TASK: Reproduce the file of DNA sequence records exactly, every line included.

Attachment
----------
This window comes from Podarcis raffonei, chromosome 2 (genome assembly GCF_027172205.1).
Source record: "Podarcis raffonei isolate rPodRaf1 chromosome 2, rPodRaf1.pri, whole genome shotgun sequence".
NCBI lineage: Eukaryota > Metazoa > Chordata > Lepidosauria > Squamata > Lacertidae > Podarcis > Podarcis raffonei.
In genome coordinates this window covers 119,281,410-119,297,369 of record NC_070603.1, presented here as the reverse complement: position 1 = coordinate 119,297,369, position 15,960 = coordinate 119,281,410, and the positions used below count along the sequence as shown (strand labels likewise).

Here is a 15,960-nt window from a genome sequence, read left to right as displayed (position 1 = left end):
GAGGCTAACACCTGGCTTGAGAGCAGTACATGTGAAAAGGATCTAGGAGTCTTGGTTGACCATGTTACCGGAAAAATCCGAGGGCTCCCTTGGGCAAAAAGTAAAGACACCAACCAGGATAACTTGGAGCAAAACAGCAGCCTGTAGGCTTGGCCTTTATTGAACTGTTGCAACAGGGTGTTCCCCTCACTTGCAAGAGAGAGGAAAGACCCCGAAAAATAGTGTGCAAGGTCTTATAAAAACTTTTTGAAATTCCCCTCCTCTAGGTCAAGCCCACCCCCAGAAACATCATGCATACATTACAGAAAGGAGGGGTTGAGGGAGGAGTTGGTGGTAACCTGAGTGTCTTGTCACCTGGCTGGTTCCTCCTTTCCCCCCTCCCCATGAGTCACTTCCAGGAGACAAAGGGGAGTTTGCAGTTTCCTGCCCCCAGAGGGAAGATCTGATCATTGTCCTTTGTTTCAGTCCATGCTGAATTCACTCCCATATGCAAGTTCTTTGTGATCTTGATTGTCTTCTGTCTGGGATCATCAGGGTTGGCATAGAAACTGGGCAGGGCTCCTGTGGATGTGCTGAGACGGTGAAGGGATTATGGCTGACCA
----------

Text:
This window comes from Podarcis raffonei, chromosome 2 (genome assembly GCF_027172205.1).
Source record: "Podarcis raffonei isolate rPodRaf1 chromosome 2, rPodRaf1.pri, whole genome shotgun sequence".
NCBI lineage: Eukaryota > Metazoa > Chordata > Lepidosauria > Squamata > Lacertidae > Podarcis > Podarcis raffonei.
In genome coordinates this window covers 119,281,410-119,297,369 of record NC_070603.1, presented here as the reverse complement: position 1 = coordinate 119,297,369, position 15,960 = coordinate 119,281,410, and the positions used below count along the sequence as shown (strand labels likewise).

Here is a 15,960-nt window from a genome sequence, read left to right as displayed (position 1 = left end):
GAGGCTAACACCTGGCTTGAGAGCAGTACATGTGAAAAGGATCTAGGAGTCTTGGTTGACCATGTTACCGGAAAAATCCGAGGGCTCCCTTGGGCAAAAAGTAAAGACACCAACCAGGATAACTTGGAGCAAAACAGCAGCCTGTAGGCTTGGCCTTTATTGAACTGTTGCAACAGGGTGTTCCCCTCACTTGCAAGAGAGAGGAAAGACCCCGAAAAATAGTGTGCAAGGTCTTATAAAAACTTTTTGAAATTCCCCTCCTCTAGGTCAAGCCCACCCCCAGAAACATCATGCATACATTACAGAAAGGAGGGGTTGAGGGAGGAGTTGGTGGTAACCTGAGTGTCTTGTCACCTGGCTGGTTCCTCCTTTCCCCCCTCCCCATGAGTCACTTCCAGGAGACAAAGGGGAGTTTGCAGTTTCCTGCCCCCAGAGGGAAGATCTGATCATTGTCCTTTGTTTCAGTCCATGCTGAATTCACTCCCATATGCAAGTTCTTTGTGATCTTGATTGTCTTCTGTCTGGGATCATCAGGGTTGGCATAGAAACTGGGCAGGGCTCCTGTGGATGTGCTGAGACGGTGAAGGGATTATGGCTGACCA